The private life of M. Myriel was filled with the same thoughts
as his public life. The voluntary poverty in which the Bishop
of D---- lived, would have been a solemn and charming sight
for any one who could have viewed it close at hand.
Like all old men, and like the majority of thinkers, he slept little.
This brief slumber was profound. In the morning he meditated for an hour,
then he said his mass, either at the cathedral or in his own house.
His mass said, he broke his fast on rye bread dipped in the milk
of his own cows. Then he set to work.
A Bishop is a very busy man: he must every day receive the
secretary of the bishopric, who is generally a canon, and nearly
every day his vicars-general. He has congregations to reprove,
privileges to grant, a whole ecclesiastical library to examine,--
prayer-books, diocesan catechisms, books of hours, etc.,--charges
to write, sermons to authorize, cures and mayors to reconcile,
a clerical correspondence, an administrative correspondence;
on one side the State, on the other the Holy See; and a thousand
matters of business.
What time was left to him, after these thousand details of business,
and his offices and his breviary, he bestowed first on the necessitous,
the sick, and the afflicted; the time which was left to him from
the afflicted, the sick, and the necessitous, he devoted to work.
Sometimes he dug in his garden; again, he read or wrote. He had
but one word for both these kinds of toil; he called them gardening.
"The mind is a garden," said he.
Towards mid-day, when the weather was fine, he went forth and took
a stroll in the country or in town, often entering lowly dwellings.
He was seen walking alone, buried in his own thoughts, his eyes
cast down, supporting himself on his long cane, clad in his wadded
purple garment of silk, which was very warm, wearing purple stockings
inside his coarse shoes, and surmounted by a flat hat which allowed
three golden tassels of large bullion to droop from its three points.
It was a perfect festival wherever he appeared. One would have said
that his presence had something warming and luminous about it.
The children and the old people came out to the doorsteps for the Bishop
as for the sun. He bestowed his blessing, and they blessed him.
They pointed out his house to any one who was in need of anything.
Here and there he halted, accosted the little boys and girls,
and smiled upon the mothers. He visited the poor so long as he
had any money; when he no longer had any, he visited the rich.
As he made his cassocks last a long while, and did not wish to
have it noticed, he never went out in the town without his wadded
purple cloak. This inconvenienced him somewhat in summer.
On his return, he dined. The dinner resembled his breakfast.
At half-past eight in the evening he supped with his sister,
Madame Magloire standing behind them and serving them at table.
Nothing could be more frugal than this repast. If, however, the Bishop
had one of his cures to supper, Madame Magloire took advantage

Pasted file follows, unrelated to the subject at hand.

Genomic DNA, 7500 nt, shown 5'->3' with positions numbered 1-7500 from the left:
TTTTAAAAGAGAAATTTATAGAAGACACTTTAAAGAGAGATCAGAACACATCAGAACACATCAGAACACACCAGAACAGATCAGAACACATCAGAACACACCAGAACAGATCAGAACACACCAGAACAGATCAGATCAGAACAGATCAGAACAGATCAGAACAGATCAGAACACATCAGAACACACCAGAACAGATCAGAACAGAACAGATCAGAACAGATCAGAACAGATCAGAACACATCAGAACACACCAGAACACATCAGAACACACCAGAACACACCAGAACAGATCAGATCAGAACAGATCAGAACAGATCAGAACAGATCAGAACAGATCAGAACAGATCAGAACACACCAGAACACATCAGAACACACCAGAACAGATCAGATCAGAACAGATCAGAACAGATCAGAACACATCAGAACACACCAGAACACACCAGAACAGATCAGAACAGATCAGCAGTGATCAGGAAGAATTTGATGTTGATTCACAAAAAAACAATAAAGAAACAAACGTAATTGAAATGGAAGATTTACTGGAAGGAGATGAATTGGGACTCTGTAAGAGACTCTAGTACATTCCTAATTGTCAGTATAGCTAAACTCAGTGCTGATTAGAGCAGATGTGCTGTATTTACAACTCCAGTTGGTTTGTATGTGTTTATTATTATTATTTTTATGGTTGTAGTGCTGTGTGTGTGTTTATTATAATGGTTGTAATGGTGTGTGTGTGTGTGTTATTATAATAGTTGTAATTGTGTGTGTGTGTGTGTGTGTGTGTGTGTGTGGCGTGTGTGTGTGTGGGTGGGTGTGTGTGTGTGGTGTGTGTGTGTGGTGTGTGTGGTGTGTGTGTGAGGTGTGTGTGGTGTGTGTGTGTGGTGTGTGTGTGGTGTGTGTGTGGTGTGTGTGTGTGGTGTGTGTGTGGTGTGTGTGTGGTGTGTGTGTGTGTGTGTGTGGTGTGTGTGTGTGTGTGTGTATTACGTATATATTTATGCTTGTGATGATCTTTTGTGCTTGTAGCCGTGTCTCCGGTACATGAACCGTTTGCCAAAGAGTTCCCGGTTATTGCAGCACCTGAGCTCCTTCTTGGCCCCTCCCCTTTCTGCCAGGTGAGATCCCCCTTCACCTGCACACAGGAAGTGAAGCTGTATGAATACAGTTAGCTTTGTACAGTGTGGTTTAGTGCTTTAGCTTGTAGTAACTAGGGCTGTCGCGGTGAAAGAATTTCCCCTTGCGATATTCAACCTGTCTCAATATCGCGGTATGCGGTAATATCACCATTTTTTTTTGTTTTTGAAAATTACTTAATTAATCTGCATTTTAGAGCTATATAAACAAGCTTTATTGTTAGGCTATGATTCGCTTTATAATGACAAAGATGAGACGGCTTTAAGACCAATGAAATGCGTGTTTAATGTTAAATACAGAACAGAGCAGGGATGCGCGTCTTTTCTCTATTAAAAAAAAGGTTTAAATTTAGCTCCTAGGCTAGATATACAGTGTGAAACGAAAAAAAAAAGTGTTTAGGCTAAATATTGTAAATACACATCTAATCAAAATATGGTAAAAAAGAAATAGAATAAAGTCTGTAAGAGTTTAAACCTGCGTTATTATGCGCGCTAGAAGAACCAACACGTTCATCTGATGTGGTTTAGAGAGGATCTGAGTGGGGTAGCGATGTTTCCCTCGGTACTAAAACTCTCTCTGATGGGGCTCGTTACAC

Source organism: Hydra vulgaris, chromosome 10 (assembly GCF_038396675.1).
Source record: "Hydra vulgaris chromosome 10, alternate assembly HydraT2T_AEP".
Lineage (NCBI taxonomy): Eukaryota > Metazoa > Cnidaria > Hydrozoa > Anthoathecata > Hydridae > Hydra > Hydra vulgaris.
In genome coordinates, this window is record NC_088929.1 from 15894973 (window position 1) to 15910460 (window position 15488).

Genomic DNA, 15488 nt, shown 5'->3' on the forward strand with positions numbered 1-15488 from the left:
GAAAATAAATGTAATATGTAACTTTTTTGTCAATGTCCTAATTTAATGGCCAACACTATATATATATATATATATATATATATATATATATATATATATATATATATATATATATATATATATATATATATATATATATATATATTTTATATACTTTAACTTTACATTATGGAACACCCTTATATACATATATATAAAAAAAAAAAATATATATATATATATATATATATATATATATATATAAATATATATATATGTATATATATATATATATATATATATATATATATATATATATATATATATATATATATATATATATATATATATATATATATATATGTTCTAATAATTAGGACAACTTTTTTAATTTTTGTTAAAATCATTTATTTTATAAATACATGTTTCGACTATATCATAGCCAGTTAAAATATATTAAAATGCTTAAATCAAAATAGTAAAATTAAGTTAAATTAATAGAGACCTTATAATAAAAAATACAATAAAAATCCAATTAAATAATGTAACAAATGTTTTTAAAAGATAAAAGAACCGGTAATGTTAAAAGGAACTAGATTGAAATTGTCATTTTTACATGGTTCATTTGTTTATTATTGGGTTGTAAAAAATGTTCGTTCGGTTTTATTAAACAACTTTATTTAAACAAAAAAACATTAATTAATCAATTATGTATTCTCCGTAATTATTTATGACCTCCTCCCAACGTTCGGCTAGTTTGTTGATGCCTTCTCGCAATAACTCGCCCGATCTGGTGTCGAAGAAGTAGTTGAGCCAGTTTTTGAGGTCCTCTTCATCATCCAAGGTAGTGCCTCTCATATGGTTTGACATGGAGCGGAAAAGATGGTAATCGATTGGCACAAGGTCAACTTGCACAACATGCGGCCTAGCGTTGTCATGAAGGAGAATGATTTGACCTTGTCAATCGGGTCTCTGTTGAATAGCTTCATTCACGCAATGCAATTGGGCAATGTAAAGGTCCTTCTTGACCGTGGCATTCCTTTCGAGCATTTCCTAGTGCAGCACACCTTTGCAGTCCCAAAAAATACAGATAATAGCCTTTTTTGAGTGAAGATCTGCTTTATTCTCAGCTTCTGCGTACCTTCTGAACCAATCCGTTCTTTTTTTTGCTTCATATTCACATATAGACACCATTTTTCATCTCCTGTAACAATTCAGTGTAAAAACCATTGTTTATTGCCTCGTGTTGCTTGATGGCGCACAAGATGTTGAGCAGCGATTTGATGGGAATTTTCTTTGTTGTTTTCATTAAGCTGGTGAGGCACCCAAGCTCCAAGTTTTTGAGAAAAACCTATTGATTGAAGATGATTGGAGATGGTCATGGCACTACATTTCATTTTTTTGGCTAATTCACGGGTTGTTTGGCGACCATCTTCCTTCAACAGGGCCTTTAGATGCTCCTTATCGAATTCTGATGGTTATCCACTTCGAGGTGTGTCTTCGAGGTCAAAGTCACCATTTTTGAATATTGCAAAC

of the opportunity to serve Monseigneur with some excellent fish
from the lake, or with some fine game from the mountains. Every cure
furnished the pretext for a good meal: the Bishop did not interfere.
With that exception, his ordinary diet consisted only of vegetables
boiled in water, and oil soup. Thus it was said in the town,
when the Bishop does not indulge in the cheer of a cure, he indulges
in the cheer of a trappist.
After supper he conversed for half an hour with Mademoiselle Baptistine
and Madame Magloire; then he retired to his own room and set to writing,
sometimes on loose sheets, and again on the margin of some folio.
He was a man of letters and rather learned. He left behind him
five or six very curious manuscripts; among others, a dissertation
on this verse in Genesis, In the beginning, the spirit of God
floated upon the waters. With this verse he compares three texts:
the Arabic verse which says, The winds of God blew; Flavius Josephus
who says, A wind from above was precipitated upon the earth;
and finally, the Chaldaic paraphrase of Onkelos, which renders it,
A wind coming from God blew upon the face of the waters.
In another dissertation, he examines the theological works of Hugo,
Bishop of Ptolemais, great-grand-uncle to the writer of this book,
and establishes the fact, that to this bishop must be attributed
the divers little works published during the last century, under the
pseudonym of Barleycourt.
Sometimes, in the midst of his reading, no matter what the book
might be which he had in his hand, he would suddenly fall into
a profound meditation, whence he only emerged to write a few
lines on the pages of the volume itself. These lines have often
no connection whatever with the book which contains them. We now
have under our eyes a note written by him on the margin of a quarto
entitled Correspondence of Lord Germain with Generals Clinton,
Cornwallis, and the Admirals on the American station. Versailles,
Poincot, book-seller; and Paris, Pissot, bookseller, Quai des Augustins.
Here is the note:--
"Oh, you who are!
"Ecclesiastes calls you the All-powerful; the Maccabees call you
the Creator; the Epistle to the Ephesians calls you liberty;
Baruch calls you Immensity; the Psalms call you Wisdom and Truth;
John calls you Light; the Books of Kings call you Lord; Exodus calls
you Providence; Leviticus, Sanctity; Esdras, Justice; the creation
calls you God; man calls you Father; but Solomon calls you Compassion,
and that is the most beautiful of all your names."
Toward nine o'clock in the evening the two women retired and betook
themselves to their chambers on the first floor, leaving him alone
until morning on the ground floor.
It is necessary that we should, in this place, give an exact idea
of the dwelling of the Bishop of D----